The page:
This is from docs you can have multiple buildpacks. So your multiple build packs and stacks will be defined in a file called builder.toml and your stack is having the build image and the run image. Then the builder will create the builder image.

So build packs is a set of executables, it is composed of buildpack.toml and the executables detect and builds. There is also the concept of meta buildpack which is only having buildpack.toml for the complex detection strategies.

Platform

It uses the life cycle + the build packs from the builders + the application source code.

So now you have all the components, the buildpacks, the builder, and you need to perform all these phases. So how you will do that, you'll be doing that via the platform.

The platform as a whole is taking the source code of the builder and executing the lifecycle, so this is what you will be interacting with.

It will take your source code and builder image, and then you can see the builder image has build image, which is having build image and run image, and it will be converted into OCI image.

Platform.png

Some examples of different Platforms are :

  1. Local CLI --> like pack CLI
  2. Plugins --> like buildpack plugin in CI/CD ecosystem tekton, Github action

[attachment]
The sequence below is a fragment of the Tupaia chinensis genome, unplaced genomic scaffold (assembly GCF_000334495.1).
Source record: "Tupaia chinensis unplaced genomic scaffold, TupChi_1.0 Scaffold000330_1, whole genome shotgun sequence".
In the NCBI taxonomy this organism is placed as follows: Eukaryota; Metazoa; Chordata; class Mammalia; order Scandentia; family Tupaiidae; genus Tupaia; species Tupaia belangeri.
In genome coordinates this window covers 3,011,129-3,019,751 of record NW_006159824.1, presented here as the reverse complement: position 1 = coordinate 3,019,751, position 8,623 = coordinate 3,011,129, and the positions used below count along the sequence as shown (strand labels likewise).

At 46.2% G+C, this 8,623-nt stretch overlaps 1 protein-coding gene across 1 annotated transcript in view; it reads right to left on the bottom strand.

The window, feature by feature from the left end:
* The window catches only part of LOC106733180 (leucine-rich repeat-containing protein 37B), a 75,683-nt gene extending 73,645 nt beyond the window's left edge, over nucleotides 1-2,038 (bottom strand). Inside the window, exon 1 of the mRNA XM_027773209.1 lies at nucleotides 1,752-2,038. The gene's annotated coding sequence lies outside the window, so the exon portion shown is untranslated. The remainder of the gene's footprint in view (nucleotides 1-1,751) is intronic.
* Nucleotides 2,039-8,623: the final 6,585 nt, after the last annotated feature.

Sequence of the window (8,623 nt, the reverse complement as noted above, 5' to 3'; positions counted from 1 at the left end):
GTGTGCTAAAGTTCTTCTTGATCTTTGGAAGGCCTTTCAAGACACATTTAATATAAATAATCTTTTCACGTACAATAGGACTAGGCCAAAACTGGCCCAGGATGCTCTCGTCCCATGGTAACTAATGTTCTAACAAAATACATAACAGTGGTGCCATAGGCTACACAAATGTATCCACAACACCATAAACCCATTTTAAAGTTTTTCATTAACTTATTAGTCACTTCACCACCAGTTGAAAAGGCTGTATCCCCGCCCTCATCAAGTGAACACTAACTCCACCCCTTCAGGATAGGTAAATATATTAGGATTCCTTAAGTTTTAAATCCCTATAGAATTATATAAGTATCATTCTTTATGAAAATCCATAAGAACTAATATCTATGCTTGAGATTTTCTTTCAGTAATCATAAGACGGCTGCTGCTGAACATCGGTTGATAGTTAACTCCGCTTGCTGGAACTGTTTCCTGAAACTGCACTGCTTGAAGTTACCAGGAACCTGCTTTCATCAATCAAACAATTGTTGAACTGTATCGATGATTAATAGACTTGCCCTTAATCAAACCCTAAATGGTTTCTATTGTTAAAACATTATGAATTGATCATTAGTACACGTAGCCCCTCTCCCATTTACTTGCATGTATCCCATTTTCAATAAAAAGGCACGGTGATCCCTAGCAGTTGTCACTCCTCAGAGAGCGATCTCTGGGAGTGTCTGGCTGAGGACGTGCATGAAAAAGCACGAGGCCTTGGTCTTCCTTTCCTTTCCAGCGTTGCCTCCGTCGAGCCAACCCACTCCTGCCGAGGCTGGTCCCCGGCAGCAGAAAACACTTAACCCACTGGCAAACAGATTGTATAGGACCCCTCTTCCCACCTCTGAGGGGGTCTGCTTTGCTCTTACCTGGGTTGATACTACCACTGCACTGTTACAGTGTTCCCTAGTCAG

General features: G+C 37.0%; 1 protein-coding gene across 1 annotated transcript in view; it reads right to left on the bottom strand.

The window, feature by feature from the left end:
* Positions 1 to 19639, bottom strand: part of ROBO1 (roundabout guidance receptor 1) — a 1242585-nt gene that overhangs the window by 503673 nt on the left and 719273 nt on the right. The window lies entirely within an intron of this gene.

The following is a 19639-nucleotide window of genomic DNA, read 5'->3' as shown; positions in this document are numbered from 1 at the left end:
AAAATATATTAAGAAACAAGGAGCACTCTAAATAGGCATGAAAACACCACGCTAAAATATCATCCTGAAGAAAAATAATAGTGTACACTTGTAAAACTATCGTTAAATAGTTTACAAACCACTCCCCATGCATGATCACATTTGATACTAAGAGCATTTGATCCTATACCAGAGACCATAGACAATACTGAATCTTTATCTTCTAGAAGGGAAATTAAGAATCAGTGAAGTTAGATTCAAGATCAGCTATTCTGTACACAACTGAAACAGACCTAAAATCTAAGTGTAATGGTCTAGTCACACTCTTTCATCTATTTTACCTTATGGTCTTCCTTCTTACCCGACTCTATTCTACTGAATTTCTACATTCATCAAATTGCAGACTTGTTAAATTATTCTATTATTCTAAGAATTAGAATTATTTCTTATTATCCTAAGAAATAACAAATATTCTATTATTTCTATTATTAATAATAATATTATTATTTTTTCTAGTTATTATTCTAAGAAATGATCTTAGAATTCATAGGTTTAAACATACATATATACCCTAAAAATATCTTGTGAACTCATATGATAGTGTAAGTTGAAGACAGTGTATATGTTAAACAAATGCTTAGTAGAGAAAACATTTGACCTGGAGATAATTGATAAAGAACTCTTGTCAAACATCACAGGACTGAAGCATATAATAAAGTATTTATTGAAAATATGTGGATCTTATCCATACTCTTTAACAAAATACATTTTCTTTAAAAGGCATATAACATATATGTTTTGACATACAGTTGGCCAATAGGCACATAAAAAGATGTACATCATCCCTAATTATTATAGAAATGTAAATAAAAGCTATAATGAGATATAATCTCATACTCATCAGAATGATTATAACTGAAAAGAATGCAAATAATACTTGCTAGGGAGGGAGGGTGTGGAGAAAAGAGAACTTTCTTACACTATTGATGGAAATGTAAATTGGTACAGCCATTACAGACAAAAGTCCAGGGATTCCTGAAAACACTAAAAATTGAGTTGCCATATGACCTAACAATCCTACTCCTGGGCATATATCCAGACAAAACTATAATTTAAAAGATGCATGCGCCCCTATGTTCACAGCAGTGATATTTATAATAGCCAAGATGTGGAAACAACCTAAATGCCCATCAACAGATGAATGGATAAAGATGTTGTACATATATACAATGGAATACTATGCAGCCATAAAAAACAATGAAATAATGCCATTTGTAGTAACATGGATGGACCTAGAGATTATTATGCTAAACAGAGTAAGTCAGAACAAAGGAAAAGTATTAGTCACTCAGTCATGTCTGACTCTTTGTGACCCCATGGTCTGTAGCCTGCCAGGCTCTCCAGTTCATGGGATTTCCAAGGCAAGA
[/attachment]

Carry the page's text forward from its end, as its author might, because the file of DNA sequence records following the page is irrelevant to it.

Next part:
3. Cloud app platform --> like Kpack

So you have different platforms on your systems. You can use those platforms to execute all these commands like pack, build which will be there. So that particular platform will be used to execute all the phases.

Operations

So in the operations you have
Build operation- which is building the OCI runnable image from source code.
Rebase - updating app image without rebuild.

So let's say you have an app image in which you have, run image, app image and the build packs, and now you do rebase. So let's say you have pack cli, and you execute the command pack release demo:tag as given below.

Operation.png

As soon as you do that, it will take the new run image from the registry and replace it with its counter layer. so that is how without rebuilding the entire image, it is just rebasing with the new image. So it reduces the build efforts it also reduces the overhead and complexity, so this is a very powerful feature of cloud native buildpacks.

Why Buildpacks?

So that developer only focuses on the development and not on the image building. So build packs make it better with best practices minimizing the attack surface, caching Mechanism, and rebasing mechanism.

It is like software builds of materials(SBOM). Cloud buildpacks give few layer-by-layer information view of what is actually inside the container in cycloneDX, SPDX and Syft JSON format.
It follows a modular approach like multiple build packs can be used to create an image.

Rebasing | Reproducible reproduces the same app Image digest by running rebuild. If nothing is getting changed, and you keep on running pack build, so you will be having the same image digest. so that is where you can see the rebasing happening.

Conclusion

Overall, buildpacks help you to create your OCI image from source code without writing a dockerfile. Some of its concepts like phases will be the detection phase and then the building phase and in the building phase, you will be having a builder.

Builder is consisting of buildpack and stacks, and then you have a platform which is integrating and tying it all together so that you can use it. For Demo, you can check out Saiyam Pathak video on it.